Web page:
A small business economic impact statement has been prepared under chapter 19.85 RCW.
The one record-keeping requirement that will be continued is a requirement that commercial fishers participating in the coastal spot shrimp fishery maintain a log book.
2. Kinds of Professional Services That a Small Business is Likely to Need in Order to Comply with Such Requirements: There are no professional services a commercial fisher will need to comply with the requirements of these rules.
3. Costs of Compliance for Businesses, Including Costs of Equipment, Supplies, Labor, and Increased Administrative Costs: The proposed rules - which mirror the rules used to manage the fishery under the ECFA - carry potential compliance costs that include (a) license purchase; and (b) gear restrictions:
(a) These rules require that commercial fishers purchase a standard limited entry spot shrimp pot license. Fishers who held an experimental fishery permit while the fishery was managed under the ECFA will be issued a standard limited entry coastal spot shrimp pot license for the cost of the license. New fishers entering the fishery will be required to purchase a license from an existing license holder at a mutually agreed-upon price.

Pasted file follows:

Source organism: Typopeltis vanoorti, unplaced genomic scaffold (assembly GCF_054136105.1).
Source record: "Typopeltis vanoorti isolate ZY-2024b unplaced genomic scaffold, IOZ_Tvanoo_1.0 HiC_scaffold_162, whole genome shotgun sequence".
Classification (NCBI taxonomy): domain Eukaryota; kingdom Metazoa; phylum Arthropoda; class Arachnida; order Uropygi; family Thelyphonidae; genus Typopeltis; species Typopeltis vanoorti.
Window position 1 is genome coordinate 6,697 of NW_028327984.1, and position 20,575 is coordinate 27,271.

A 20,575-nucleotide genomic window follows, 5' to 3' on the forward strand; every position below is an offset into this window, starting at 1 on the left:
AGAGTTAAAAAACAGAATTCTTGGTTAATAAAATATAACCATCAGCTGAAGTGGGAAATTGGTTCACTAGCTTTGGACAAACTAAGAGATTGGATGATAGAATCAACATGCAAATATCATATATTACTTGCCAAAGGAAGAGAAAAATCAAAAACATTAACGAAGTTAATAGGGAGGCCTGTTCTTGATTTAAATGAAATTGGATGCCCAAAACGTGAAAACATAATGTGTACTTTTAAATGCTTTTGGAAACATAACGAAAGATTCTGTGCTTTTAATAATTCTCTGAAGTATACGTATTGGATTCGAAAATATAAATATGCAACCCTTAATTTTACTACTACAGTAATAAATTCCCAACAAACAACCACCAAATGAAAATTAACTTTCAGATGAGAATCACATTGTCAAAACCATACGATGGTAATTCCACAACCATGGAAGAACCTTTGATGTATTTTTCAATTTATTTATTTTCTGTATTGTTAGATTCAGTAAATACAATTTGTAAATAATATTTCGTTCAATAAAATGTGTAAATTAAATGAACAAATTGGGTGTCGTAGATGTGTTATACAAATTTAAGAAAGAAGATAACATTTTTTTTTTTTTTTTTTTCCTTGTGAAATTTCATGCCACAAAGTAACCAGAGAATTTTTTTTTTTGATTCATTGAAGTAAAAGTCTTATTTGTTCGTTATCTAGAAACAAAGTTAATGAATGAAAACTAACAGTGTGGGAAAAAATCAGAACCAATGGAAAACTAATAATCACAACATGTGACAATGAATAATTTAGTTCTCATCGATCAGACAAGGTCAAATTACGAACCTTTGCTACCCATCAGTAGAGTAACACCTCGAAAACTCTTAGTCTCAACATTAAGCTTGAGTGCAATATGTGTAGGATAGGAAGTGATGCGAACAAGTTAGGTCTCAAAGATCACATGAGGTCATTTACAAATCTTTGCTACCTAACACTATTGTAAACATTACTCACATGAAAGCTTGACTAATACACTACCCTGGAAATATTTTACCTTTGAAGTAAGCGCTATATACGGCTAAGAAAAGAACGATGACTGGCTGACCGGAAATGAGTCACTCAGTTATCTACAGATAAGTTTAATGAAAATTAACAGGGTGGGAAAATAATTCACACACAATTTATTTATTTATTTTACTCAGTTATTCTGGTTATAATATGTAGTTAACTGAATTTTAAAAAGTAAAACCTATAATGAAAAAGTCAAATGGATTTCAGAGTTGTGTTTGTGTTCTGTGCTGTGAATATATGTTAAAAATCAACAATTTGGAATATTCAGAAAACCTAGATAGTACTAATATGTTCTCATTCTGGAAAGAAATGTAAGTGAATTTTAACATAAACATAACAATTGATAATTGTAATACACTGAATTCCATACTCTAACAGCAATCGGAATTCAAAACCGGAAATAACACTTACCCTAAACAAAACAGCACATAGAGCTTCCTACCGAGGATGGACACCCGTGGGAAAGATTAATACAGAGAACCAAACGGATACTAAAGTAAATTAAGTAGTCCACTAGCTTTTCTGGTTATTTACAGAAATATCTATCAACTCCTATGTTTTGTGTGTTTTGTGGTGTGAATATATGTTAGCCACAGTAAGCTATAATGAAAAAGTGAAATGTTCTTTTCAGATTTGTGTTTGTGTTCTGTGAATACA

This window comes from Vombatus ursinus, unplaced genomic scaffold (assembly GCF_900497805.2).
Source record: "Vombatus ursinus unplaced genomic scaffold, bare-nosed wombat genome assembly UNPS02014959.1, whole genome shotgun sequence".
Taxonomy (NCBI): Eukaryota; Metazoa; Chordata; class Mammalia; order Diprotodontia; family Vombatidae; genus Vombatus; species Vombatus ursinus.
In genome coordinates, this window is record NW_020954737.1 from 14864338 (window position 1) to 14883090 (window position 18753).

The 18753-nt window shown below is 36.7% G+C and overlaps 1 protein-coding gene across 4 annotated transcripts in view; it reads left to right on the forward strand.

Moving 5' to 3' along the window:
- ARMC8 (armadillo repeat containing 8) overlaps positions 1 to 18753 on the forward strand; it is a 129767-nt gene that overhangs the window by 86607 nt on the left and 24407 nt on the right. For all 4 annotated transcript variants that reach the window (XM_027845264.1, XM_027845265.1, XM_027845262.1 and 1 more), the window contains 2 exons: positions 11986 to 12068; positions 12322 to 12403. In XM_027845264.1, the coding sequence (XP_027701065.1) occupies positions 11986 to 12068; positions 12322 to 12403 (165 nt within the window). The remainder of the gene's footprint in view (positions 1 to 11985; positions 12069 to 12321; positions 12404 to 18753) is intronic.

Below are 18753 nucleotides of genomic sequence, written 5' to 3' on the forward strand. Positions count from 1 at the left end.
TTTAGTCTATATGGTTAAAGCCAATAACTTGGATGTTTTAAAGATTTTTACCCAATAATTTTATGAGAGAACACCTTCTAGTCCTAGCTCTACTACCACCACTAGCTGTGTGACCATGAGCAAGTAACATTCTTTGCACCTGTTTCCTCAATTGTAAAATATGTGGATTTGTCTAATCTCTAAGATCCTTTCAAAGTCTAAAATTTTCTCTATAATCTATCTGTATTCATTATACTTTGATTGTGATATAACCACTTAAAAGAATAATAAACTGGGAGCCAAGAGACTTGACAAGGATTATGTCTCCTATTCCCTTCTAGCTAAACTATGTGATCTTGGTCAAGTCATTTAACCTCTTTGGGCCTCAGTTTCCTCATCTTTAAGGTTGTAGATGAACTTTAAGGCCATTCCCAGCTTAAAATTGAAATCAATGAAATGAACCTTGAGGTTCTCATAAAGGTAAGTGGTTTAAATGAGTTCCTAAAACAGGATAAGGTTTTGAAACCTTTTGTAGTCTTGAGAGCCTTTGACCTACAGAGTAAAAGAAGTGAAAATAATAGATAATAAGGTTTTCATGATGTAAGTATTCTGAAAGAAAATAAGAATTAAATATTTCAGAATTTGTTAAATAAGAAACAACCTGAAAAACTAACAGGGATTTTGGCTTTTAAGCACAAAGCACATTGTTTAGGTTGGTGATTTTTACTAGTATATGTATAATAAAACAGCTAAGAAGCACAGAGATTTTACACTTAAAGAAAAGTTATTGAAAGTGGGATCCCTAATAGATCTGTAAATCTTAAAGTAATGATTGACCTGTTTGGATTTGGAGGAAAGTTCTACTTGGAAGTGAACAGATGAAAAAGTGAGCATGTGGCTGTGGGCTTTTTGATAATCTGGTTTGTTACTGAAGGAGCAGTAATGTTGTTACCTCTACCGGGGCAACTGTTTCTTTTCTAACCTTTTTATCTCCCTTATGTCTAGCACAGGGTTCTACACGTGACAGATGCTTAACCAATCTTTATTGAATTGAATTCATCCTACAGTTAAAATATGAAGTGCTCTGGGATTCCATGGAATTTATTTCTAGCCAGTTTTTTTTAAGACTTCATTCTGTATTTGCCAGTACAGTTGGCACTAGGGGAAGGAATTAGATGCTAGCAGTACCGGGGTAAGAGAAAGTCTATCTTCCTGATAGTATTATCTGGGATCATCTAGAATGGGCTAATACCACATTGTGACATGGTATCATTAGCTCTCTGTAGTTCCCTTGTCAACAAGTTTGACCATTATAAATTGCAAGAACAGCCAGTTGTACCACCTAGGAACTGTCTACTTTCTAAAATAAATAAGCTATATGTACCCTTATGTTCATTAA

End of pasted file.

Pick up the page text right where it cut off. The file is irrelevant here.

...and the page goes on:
(b) These rules would impose several gear restrictions during coastal spot shrimp pot fisheries. All gear restrictions proposed by the rules are identical to gear restrictions WDFW has required in recent years for coastal spot shrimp pot fisheries. Businesses should be accustomed to these gear restrictions, and vessels that have participated in the coastal spot shrimp fishery in recent years have already purchased equipment that meets the requirements.
Although WDFW does not consider the coastal spot shrimp pot fishery gear restrictions new requirements, since they have been imposed in recent years, WDFW estimates the cost of compliance with these requirements is as follows:
The cost of each pot is estimated to be $105. This is for a pot with a size that exceeds a maximum 153-inch bottom perimeter and a maximum 24-inch height and is constructed with net webbing or rigid mesh. At least fifty percent of the net webbing or mesh covering the sides of the pot must easily allow passage of a 7/8-inch diameter dowel and have an escape mechanism as provided for in WAC 220-52-035.